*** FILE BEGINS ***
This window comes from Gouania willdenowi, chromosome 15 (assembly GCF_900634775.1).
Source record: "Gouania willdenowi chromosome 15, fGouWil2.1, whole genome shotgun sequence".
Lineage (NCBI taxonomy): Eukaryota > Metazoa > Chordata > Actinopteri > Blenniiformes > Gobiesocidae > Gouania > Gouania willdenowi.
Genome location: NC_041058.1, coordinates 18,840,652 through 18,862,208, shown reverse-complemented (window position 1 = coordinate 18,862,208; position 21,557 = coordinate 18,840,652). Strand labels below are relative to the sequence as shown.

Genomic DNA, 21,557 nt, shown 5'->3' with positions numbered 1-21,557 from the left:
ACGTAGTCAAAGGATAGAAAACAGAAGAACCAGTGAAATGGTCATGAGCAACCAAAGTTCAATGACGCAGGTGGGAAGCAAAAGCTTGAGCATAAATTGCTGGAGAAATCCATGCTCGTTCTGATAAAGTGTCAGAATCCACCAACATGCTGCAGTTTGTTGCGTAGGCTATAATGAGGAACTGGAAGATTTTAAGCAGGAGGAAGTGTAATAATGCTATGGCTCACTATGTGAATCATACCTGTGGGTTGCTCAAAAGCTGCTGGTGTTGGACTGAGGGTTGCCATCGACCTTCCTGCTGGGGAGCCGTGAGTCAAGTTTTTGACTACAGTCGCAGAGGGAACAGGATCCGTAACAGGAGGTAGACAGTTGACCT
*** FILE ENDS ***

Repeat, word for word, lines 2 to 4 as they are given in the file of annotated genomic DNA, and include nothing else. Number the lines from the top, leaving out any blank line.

Source record: "Gouania willdenowi chromosome 15, fGouWil2.1, whole genome shotgun sequence".
Lineage (NCBI taxonomy): Eukaryota > Metazoa > Chordata > Actinopteri > Blenniiformes > Gobiesocidae > Gouania > Gouania willdenowi.
Genome location: NC_041058.1, coordinates 18,840,652 through 18,862,208, shown reverse-complemented (window position 1 = coordinate 18,862,208; position 21,557 = coordinate 18,840,652). Strand labels below are relative to the sequence as shown.